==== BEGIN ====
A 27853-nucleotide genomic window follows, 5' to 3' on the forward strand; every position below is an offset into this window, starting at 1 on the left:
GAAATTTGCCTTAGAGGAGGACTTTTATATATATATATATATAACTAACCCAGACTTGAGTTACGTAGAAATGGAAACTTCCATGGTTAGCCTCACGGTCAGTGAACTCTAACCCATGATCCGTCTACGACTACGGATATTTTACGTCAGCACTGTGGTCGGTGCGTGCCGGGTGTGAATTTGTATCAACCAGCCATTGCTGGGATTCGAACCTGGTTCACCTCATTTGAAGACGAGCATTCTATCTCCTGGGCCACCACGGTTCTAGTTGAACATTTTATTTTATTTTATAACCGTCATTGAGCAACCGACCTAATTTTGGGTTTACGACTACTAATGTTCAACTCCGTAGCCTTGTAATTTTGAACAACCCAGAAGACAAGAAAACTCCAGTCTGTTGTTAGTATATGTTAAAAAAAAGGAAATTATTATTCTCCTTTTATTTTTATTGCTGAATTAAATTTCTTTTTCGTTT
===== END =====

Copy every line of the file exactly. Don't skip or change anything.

A 27853-nucleotide genomic window follows, 5' to 3' on the forward strand; every position below is an offset into this window, starting at 1 on the left:
GAAATTTGCCTTAGAGGAGGACTTTTATATATATATATATATAACTAACCCAGACTTGAGTTACGTAGAAATGGAAACTTCCATGGTTAGCCTCACGGTCAGTGAACTCTAACCCATGATCCGTCTACGACTACGGATATTTTACGTCAGCACTGTGGTCGGTGCGTGCCGGGTGTGAATTTGTATCAACCAGCCATTGCTGGGATTCGAACCTGGTTCACCTCATTTGAAGACGAGCATTCTATCTCCTGGGCCACCACGGTTCTAGTTGAACATTTTATTTTATTTTATAACCGTCATTGAGCAACCGACCTAATTTTGGGTTTACGACTACTAATGTTCAACTCCGTAGCCTTGTAATTTTGAACAACCCAGAAGACAAGAAAACTCCAGTCTGTTGTTAGTATATGTTAAAAAAAAGGAAATTATTATTCTCCTTTTATTTTTATTGCTGAATTAAATTTCTTTTTCGTTT